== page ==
Lee and Margot Moving Northwards, May Create Dangerous Ocean Swells And Surf.

Image credit: National Hurricane Center. This image shows Lee and Margaret still far from land and likely to move northwards away from the Caribbean.
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While Hurricane Lee and Tropical Storm Margot seem to be moving northwards and not threatening land with hurricane force winds, Lee is still creating huge ocean swells that may endanger people close to shorelines, the National Hurricane Center in Miami has warned.

Surfers, windsurfers, swimmers, and pleasure boaters are warned to take extreme care.

Swells generated by Lee are affecting portions of the Lesser
Antilles, and are spreading westward to the British and U.S. Virgin
Islands, Puerto Rico, Hispaniola, the Turks and Caicos Islands, the
Bahamas, and Bermuda over the remainder of this weekend. 
These swells are likely to cause life-threatening surf and rip current
conditions. Dangerous surf and rip currents are expected to begin
along most of the U.S. East Coast tomorrow and worsen through next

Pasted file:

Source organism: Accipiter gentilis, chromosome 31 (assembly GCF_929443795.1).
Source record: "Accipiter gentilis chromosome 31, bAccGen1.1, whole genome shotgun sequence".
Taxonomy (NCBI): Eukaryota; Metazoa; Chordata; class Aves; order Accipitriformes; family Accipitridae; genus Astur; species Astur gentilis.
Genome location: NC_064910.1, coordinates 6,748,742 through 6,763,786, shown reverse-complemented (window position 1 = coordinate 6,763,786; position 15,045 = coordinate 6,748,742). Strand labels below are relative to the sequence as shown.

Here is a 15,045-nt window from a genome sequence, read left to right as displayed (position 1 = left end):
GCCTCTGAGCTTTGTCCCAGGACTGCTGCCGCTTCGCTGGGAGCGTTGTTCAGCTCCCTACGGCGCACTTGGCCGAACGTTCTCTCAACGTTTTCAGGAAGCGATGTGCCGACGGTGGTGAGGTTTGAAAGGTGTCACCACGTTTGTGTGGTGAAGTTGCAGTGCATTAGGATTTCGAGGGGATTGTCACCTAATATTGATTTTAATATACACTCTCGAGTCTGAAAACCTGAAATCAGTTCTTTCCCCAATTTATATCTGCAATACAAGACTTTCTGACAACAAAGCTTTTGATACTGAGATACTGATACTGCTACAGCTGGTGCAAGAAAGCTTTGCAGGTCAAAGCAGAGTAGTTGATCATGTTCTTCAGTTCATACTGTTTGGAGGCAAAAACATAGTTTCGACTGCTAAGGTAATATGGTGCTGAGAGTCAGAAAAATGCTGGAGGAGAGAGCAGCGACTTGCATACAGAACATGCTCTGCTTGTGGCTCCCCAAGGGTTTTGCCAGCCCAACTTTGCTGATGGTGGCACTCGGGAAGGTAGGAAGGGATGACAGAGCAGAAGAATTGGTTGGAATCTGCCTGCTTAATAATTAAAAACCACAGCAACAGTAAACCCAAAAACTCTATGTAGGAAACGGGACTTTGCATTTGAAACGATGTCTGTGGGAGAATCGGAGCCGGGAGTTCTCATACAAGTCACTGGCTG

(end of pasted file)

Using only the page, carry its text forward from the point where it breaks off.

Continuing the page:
week. Please consult products from your local weather office.

Meanwhile Margot is expected to reach hurricane force winds within the next couple of days, but looks like it will turn northwards away from the Caribbean. According to the National Hurricane Center’s latest forecast:

At 500 AM AST (0900 UTC), the center of Tropical Storm Margot was
located near latitude 22.1 North, longitude 39.6 West. Margot is
moving toward the northwest near 8 mph (13 km/h). A gradual turn
to the north-northwest and north is expected during the next couple
of days.
Maximum sustained winds are near 50 mph (85 km/h) with higher gusts.
Strengthening is still anticipated, and Margot is likely to become
a hurricane within the next couple of days.
Tropical-storm-force winds extend outward up to 80 miles (130 km)
from the center.
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